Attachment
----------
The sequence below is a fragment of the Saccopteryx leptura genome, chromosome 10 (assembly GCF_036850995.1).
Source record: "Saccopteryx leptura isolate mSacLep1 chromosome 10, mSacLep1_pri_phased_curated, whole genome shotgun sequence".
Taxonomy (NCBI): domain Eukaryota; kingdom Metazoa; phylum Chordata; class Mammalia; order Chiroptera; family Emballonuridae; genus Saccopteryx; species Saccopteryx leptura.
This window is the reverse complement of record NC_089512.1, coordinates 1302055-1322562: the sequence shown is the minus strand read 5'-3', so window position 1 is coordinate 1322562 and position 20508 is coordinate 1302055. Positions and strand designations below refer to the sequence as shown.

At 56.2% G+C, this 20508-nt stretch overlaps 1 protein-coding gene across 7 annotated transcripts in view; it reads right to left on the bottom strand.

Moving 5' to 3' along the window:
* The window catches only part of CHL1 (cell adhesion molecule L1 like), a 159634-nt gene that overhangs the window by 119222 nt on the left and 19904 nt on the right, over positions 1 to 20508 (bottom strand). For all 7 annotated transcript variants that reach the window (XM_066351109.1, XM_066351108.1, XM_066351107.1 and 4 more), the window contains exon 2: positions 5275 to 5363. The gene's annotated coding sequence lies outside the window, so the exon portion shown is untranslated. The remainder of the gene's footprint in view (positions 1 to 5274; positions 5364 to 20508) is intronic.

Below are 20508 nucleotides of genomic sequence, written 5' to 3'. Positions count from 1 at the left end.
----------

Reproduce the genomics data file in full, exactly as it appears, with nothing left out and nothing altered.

The sequence below is a fragment of the Saccopteryx leptura genome, chromosome 10 (assembly GCF_036850995.1).
Source record: "Saccopteryx leptura isolate mSacLep1 chromosome 10, mSacLep1_pri_phased_curated, whole genome shotgun sequence".
Taxonomy (NCBI): domain Eukaryota; kingdom Metazoa; phylum Chordata; class Mammalia; order Chiroptera; family Emballonuridae; genus Saccopteryx; species Saccopteryx leptura.
This window is the reverse complement of record NC_089512.1, coordinates 1302055-1322562: the sequence shown is the minus strand read 5'-3', so window position 1 is coordinate 1322562 and position 20508 is coordinate 1302055. Positions and strand designations below refer to the sequence as shown.

At 56.2% G+C, this 20508-nt stretch overlaps 1 protein-coding gene across 7 annotated transcripts in view; it reads right to left on the bottom strand.

Moving 5' to 3' along the window:
* The window catches only part of CHL1 (cell adhesion molecule L1 like), a 159634-nt gene that overhangs the window by 119222 nt on the left and 19904 nt on the right, over positions 1 to 20508 (bottom strand). For all 7 annotated transcript variants that reach the window (XM_066351109.1, XM_066351108.1, XM_066351107.1 and 4 more), the window contains exon 2: positions 5275 to 5363. The gene's annotated coding sequence lies outside the window, so the exon portion shown is untranslated. The remainder of the gene's footprint in view (positions 1 to 5274; positions 5364 to 20508) is intronic.

Below are 20508 nucleotides of genomic sequence, written 5' to 3'. Positions count from 1 at the left end.